”We fell on hard times, but now those hard times are over.”
Image via CC (credit: Corena Hasselle)
A Nashville man is proving that a little bit a savings can go a long way.
For the six years since he’d been laid off from his job, Mario Martinez had been homeless, living with his five dogs in a small abandoned trailer with no heat or running water. With his sidekick Bear, a Great Pyrenees, he stood on a street corner selling copies of the nonprofit newspaper The Contributor for half a decade. By saving virtually all the cash he earned, he’s finally raked in enough of a profit to go from not having a home to being a homeowner.
“I’m just so grateful,” Martinez tells WKRN. “There are so many people who believed in me.”
Martinez routed the money he’d collected from selling newspapers toward opening a lawn care business. He eventually amassed enough funds to put a down payment on a home. Unfortunately, no one seemed willing to help him do that, except realtor Brian Kemp. He had noticed Bear and stopped to talk to Martinez on the street corner while he was selling The Contributor.
“Everybody notices him!” Martinez says about his giant dog. “He’s the one who made the money; I just collected it for him.”
Kemp assisted Martinez in purchasing a 2,500-square-foot home, with ample room for both him and his pets, on a three-acre plot of land in Charlotte, Tennessee.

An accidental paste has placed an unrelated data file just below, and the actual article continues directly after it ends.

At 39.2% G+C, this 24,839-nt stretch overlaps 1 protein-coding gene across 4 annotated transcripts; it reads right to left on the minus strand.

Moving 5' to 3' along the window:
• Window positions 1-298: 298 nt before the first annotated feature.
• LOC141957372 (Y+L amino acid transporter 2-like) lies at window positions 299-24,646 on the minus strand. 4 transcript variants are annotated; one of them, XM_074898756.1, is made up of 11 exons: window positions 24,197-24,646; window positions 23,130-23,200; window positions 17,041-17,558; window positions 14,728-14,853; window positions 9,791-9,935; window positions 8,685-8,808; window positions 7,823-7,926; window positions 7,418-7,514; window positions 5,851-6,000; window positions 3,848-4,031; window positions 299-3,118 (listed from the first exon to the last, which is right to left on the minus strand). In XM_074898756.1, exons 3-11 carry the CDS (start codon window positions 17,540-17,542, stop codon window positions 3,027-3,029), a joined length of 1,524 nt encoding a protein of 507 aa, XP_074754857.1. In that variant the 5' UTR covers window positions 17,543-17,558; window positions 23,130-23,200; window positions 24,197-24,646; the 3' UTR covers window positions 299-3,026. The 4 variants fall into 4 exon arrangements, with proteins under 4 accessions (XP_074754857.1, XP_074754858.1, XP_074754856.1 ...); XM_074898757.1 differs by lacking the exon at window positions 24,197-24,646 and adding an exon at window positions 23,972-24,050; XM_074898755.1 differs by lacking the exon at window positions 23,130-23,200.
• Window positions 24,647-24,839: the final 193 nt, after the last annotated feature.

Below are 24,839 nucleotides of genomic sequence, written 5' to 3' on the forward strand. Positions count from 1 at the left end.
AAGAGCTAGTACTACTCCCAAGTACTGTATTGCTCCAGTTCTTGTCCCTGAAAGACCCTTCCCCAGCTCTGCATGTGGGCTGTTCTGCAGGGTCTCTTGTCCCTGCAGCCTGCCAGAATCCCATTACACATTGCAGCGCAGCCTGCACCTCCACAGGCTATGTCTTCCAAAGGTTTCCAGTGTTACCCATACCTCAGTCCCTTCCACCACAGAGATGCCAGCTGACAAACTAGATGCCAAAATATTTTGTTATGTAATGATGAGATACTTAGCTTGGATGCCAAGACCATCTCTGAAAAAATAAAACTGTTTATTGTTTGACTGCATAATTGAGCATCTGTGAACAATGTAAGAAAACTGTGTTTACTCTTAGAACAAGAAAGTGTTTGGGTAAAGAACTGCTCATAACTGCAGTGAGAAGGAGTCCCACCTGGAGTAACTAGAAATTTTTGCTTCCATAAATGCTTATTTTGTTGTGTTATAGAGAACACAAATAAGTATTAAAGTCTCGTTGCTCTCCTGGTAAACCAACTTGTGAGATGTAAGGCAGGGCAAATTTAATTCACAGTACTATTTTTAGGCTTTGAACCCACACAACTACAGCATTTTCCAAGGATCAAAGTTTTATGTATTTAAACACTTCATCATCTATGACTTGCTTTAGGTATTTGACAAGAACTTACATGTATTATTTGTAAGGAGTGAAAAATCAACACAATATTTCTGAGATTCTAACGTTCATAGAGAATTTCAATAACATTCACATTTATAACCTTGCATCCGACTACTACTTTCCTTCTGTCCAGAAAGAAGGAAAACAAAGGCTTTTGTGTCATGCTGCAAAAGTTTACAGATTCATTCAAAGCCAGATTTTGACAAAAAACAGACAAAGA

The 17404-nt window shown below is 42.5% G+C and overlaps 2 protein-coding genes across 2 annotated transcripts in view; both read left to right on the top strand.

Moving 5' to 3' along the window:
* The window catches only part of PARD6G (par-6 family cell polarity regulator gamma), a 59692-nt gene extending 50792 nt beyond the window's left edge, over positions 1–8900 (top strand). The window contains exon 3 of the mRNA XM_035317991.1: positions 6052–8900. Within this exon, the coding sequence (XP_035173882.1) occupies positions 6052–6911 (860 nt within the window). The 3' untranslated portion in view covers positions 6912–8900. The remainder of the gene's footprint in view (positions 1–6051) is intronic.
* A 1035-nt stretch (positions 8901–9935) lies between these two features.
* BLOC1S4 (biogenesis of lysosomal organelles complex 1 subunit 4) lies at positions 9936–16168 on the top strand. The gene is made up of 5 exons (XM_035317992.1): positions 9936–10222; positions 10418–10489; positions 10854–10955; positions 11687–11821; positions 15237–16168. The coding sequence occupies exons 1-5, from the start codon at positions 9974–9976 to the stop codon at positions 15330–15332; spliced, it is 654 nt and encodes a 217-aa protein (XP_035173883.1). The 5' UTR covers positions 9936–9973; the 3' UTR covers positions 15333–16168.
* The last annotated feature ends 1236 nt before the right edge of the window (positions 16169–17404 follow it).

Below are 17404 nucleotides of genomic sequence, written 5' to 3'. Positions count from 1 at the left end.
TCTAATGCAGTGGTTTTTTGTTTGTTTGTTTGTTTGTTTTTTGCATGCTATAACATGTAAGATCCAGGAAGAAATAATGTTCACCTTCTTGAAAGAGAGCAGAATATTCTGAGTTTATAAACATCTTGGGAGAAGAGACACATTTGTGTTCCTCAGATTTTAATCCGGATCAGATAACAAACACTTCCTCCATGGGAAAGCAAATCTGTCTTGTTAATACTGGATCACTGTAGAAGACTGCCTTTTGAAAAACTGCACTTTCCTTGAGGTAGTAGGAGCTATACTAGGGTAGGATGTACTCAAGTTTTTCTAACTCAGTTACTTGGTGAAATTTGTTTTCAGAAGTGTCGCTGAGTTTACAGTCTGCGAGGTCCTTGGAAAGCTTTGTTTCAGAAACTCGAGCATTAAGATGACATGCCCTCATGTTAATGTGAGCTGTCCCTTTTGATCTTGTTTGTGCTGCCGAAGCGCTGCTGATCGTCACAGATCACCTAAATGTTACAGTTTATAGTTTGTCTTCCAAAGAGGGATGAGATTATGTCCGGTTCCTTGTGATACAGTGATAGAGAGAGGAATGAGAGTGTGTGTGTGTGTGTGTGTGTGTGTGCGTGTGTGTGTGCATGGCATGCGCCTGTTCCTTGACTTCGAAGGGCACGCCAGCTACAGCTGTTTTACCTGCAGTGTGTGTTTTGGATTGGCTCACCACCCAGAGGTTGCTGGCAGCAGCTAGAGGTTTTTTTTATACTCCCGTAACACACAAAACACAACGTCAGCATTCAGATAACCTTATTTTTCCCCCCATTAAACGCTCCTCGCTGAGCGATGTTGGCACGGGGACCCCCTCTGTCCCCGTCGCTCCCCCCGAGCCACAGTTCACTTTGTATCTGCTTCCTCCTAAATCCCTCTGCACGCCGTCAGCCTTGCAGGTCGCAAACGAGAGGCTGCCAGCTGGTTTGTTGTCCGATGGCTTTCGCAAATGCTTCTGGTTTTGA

“Mario helped me restore my faith in the people that are standing out on the street asking for money,” Kemp says. “I won’t look the other way anymore.”
As for Martinez, he’s looking forward to his new home’s amenities, namely the Jacuzzi bathtub and stove, which, he says, will inspire him to learn how to cook.
“So we fell on hard times, but now those hard times are over,” Martinez says. “The kids and I, we’re going to have a home. I’m so excited. I worked hard for this.”
So students can become empathetic to the plight of homeless individuals such as Martinez, the Harvard Square Business Association in Cambridge, Massachusetts, recently announced a project, slated to take place on May 7, a National Day of Service, that gives high school students an opportunity to sell Spare Change newspapers in their neighborhoods.
The street newspaper, founded in 1992, works with the Homeless Empowerment Project in the greater Boston area to provide work to around 100 vendors, who purchase copies of the paper for 35 cents each, and then sell them for $1 on the street, earning a 65 cent profit.
Katherine Bennett, executive director of Spare Change News, says, “We know that having student walk in the shoes of our vendors will lead to a greater understanding of the plight of the homeless and nearly homeless in our communities.”